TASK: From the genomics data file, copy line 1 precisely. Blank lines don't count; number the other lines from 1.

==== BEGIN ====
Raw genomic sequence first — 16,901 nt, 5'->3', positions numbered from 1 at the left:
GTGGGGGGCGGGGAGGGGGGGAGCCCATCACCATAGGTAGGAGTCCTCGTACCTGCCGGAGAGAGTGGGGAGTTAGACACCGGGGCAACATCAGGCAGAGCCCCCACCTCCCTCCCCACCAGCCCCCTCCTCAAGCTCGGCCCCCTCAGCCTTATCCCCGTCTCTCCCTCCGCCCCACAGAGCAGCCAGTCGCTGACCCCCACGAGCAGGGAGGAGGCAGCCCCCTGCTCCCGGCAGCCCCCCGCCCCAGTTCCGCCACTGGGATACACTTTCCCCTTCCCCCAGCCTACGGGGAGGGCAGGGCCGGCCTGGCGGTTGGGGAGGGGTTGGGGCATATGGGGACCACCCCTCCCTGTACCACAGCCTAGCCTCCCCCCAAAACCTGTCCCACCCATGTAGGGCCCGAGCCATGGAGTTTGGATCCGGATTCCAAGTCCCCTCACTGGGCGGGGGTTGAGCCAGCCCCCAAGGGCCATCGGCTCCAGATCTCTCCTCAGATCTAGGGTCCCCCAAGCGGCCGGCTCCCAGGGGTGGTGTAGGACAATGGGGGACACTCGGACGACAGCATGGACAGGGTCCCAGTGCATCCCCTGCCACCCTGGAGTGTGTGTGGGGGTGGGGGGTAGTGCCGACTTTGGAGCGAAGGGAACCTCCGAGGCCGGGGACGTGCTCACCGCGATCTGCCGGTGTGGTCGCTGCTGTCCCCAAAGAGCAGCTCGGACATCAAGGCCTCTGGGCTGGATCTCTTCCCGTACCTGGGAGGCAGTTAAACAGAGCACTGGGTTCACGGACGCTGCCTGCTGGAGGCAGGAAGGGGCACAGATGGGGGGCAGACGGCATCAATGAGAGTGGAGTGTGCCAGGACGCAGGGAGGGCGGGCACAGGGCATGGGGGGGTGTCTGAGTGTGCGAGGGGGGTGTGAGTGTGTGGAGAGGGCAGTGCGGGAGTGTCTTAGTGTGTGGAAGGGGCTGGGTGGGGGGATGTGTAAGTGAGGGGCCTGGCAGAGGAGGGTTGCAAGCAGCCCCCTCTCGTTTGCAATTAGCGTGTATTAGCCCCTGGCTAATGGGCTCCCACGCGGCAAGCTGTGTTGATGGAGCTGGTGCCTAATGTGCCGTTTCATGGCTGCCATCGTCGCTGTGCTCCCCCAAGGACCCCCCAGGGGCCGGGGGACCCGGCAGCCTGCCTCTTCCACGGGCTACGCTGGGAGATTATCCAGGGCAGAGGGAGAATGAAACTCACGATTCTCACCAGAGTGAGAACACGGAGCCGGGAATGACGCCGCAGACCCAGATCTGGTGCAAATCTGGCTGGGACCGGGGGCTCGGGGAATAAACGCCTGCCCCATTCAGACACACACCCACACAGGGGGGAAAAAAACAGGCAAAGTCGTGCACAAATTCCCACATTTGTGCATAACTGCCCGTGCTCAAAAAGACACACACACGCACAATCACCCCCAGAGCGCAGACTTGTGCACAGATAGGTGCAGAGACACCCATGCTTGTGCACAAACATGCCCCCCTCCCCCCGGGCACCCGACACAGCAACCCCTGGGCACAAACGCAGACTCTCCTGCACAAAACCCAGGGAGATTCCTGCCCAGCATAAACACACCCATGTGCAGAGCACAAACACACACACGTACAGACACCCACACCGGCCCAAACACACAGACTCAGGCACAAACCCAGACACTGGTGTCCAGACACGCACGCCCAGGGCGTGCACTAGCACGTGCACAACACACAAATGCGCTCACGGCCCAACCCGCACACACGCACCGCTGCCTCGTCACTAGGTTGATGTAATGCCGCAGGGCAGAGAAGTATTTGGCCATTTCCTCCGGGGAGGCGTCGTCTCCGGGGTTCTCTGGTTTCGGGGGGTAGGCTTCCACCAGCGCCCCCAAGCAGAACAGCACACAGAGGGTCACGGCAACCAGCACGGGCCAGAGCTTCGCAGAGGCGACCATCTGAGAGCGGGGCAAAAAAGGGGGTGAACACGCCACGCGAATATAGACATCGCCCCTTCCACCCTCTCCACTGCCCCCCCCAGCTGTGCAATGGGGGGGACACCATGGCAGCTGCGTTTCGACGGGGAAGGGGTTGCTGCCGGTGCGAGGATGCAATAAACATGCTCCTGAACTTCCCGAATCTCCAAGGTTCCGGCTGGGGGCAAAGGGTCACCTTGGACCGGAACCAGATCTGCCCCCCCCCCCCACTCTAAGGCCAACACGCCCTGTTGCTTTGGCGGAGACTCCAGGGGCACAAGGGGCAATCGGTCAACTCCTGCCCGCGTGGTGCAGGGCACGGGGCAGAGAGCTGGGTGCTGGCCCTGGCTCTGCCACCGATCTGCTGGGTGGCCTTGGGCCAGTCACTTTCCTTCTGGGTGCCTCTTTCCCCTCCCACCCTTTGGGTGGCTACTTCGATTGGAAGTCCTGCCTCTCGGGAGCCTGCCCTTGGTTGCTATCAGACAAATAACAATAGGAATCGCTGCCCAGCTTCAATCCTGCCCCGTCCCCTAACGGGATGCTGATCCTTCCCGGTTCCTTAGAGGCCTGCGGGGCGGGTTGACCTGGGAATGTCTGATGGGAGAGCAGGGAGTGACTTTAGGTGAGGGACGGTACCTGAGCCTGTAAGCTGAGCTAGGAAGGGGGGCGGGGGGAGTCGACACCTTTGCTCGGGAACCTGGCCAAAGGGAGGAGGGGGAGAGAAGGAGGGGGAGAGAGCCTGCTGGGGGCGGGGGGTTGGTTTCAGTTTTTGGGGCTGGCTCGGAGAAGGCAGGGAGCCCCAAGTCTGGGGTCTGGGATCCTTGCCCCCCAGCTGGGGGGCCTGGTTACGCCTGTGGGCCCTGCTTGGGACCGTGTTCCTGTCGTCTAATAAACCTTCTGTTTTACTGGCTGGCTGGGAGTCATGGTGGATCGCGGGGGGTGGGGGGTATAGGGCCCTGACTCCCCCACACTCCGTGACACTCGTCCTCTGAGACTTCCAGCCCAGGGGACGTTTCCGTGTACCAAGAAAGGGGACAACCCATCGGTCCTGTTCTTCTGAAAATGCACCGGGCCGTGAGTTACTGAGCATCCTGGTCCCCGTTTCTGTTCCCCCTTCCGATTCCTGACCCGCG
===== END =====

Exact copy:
Raw genomic sequence first — 16,901 nt, 5'->3', positions numbered from 1 at the left: